Auden, in his poem Musee des Beaux Arts" makes the point " That even the dreadful martyrdom must run its course
Anyhow in a corner, " - while life goes on all around it. I have just told a bemused cold caller from somewhere far to the east of here that no, he couldn't speak to either of us because it was Good Friday and we were otherwise engaged and not wanting to buy insurance or a new phone system. He hung up without further ado and I came back to finish writing this. Life going on.

And now I shall wander up the road to church and have some silence.

Note: There is a new poem on Maundy Thursday over on frankenstina

Thursday, April 05, 2007

Tallis and trembling.

Candles and stained glass
Originally uploaded by goforchris.
Home again on a sunlit Maundy Thursday morning, I have time to reflect briefly on the past four days before the headlong rush of Holy Week takes over again. And that's what it feels like - partly, I suspect, because I've been in the place of the provider of services for others, rather than quietly observing and praying. In Cumbrae, we sang every day - Choral Evensong, plainsong Compline. And then there were the rehearsals - for it doesn't matter that the three of us have sung together for forty years; we may sound polished and unanimous, but it takes constant work.

And time to work was what we haven't had. This fact came rather pointedly home to roost yesterday, when the Tallis Lamentations came ... unstuck ... for a bit. Music of such complexity, sung one voice to a part (5 parts), can unravel alarmingly if one singer gets out. One beat miscounted and suddenly it all feels wrong, like a dislocated knee. The dreaded moment comes when your own entry is compromised by the missing part (the out-of-time one having given up at that point) on which you were relying for your own entry. Disaster in these circumstances is represented by a sort of gentle whining sound, like an air-raid siren whose power has failed. This, gentle reader, was my predicament for all of one and a half pages. I knew where we were - I even pointed it out to the chap next to me, who had become more confused than I - I simply coudn't fix the pitch.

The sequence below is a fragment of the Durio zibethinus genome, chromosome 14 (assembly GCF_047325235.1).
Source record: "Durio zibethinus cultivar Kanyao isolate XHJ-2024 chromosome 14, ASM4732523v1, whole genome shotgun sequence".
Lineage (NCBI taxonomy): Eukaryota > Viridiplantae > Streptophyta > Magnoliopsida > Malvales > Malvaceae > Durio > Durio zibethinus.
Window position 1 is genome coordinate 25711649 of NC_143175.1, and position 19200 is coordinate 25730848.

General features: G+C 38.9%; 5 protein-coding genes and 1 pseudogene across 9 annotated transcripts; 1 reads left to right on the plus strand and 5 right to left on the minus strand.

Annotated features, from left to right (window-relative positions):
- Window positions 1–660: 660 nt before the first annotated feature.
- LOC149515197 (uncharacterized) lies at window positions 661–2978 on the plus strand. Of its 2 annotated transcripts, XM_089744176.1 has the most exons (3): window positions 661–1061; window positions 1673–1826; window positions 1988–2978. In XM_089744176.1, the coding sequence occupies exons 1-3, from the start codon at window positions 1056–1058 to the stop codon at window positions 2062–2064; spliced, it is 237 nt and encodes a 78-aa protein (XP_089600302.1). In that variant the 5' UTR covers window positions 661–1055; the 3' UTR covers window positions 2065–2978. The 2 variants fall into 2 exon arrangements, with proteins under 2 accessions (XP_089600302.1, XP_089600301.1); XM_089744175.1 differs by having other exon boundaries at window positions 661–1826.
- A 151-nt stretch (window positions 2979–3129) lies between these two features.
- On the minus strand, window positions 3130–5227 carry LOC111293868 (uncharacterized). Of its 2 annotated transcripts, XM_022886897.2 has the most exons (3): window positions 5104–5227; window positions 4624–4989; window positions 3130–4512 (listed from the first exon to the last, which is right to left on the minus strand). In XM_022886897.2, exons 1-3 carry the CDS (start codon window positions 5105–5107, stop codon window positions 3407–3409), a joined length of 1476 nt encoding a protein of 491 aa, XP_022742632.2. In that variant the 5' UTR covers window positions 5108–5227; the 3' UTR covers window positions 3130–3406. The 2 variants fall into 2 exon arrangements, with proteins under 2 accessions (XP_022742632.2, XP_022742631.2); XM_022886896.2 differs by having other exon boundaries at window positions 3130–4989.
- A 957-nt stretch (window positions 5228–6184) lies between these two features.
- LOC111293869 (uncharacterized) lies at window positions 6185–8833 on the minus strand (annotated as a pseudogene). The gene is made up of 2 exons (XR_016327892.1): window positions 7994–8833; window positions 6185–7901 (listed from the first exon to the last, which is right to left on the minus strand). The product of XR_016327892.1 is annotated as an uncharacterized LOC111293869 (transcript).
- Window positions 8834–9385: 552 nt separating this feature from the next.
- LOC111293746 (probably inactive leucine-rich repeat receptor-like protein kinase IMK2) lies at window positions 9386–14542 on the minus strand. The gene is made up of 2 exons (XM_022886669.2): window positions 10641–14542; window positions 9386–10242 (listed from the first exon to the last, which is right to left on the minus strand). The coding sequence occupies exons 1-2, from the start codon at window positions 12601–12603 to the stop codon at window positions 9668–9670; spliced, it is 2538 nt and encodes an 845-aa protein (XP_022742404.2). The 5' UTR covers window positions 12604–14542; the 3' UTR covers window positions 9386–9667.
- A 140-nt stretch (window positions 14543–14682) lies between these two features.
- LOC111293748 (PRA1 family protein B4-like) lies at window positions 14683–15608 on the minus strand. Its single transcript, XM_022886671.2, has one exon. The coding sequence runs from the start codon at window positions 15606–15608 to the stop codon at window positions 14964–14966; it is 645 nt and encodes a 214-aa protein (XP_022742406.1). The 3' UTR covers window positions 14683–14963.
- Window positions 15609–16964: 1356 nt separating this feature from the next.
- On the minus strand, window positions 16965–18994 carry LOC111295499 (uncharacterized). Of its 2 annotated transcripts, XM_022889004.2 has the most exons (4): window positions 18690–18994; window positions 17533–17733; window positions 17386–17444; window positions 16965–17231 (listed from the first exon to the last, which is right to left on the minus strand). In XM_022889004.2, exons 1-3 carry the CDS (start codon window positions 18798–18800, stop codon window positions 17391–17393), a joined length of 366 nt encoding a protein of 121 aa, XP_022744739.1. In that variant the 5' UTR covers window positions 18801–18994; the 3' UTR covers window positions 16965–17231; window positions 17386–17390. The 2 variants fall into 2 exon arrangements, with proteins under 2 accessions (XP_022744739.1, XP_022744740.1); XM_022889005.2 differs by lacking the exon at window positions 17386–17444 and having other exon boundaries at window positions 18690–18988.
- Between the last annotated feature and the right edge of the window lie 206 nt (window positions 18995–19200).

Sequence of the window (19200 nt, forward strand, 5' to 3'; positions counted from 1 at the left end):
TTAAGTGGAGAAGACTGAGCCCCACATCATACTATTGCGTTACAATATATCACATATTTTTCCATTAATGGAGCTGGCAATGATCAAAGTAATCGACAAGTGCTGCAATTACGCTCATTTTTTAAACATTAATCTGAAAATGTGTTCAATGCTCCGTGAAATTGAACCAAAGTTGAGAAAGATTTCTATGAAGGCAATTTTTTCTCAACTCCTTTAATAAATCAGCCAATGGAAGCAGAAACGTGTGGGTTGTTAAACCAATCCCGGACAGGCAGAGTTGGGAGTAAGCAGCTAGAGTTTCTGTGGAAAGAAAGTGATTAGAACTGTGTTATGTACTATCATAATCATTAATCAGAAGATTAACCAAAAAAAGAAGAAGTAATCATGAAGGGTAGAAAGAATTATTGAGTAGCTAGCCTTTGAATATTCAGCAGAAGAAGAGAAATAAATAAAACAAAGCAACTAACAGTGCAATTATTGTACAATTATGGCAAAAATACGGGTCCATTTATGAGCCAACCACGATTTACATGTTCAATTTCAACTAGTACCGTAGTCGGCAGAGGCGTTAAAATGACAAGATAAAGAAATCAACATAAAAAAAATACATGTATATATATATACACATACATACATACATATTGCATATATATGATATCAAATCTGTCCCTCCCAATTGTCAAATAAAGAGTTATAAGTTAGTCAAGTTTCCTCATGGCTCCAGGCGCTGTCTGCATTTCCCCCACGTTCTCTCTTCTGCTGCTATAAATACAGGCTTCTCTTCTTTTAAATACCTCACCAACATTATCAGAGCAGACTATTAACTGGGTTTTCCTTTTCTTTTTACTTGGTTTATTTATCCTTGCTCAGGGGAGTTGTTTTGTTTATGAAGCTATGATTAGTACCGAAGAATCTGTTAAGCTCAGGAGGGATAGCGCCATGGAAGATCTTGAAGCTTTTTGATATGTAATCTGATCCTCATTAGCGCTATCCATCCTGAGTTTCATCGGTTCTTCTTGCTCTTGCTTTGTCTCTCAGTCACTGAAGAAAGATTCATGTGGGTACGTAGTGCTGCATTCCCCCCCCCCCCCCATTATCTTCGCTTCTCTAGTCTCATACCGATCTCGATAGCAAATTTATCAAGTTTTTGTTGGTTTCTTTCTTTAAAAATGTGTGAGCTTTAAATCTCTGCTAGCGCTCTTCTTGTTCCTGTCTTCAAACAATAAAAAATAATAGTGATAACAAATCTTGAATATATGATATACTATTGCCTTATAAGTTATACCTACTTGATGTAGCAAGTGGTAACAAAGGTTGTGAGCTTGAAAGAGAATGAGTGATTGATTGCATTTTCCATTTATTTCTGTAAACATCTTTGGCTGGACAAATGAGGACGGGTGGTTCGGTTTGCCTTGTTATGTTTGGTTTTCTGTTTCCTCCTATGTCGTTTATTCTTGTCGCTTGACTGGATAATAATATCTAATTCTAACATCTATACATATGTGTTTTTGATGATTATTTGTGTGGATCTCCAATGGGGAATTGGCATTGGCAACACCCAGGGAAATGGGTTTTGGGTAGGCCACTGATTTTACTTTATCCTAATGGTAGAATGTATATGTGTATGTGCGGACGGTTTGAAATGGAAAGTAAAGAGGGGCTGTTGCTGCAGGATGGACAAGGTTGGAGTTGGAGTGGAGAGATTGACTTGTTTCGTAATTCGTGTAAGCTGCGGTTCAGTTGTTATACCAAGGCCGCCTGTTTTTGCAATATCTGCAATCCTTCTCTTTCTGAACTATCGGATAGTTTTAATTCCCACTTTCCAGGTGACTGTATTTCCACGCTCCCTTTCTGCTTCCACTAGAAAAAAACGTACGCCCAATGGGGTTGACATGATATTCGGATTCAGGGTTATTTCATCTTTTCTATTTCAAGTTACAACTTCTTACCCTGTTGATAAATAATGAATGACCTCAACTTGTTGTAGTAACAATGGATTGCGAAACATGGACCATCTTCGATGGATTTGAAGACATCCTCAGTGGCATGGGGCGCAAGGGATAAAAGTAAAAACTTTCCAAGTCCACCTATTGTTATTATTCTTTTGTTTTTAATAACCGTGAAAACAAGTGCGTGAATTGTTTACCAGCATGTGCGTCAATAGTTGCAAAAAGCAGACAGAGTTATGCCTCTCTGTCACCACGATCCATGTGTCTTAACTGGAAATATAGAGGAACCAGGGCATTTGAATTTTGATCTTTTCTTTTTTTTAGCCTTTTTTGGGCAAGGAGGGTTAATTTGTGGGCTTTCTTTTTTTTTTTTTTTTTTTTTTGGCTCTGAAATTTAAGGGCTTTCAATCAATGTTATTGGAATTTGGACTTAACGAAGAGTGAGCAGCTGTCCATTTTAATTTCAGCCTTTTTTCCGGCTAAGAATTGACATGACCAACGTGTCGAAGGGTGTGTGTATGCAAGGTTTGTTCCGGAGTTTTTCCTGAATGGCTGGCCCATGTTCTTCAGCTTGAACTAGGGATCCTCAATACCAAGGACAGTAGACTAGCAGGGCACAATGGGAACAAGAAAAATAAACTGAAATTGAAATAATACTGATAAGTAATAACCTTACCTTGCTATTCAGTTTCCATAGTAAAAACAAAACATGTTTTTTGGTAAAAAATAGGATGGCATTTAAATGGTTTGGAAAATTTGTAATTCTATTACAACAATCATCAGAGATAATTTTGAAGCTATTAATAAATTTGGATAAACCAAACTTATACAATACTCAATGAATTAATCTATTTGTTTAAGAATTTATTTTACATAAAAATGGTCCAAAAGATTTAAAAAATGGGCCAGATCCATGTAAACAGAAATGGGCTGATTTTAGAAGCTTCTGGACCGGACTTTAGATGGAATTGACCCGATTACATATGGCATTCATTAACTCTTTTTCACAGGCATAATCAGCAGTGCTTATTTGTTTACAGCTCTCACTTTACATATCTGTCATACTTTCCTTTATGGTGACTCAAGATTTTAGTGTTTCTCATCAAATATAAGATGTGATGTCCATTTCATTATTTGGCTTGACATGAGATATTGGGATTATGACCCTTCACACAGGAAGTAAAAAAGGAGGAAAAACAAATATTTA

After an eternity I found it, and shortly afterwards we arrived at the end of a section. We completed the piece in reasonable style, and realised that only a few people would have known what had happened. I feel especially sorry for the friend who, having arrived to enjoy listening, found herself sitting among us to help singing the canticles and the hymn; she had to crouch helplessly in the midst of all this angst. Not much peace there.

Ah well. We keep hearing that it's good to be able to fail and learn from it. What did we learn? Humility? Or perhaps simply that we should take more time to rehearse and sing together? Especially when we add in extra voices. Great music demands great attention. I fear that this week we had to learn that lesson again.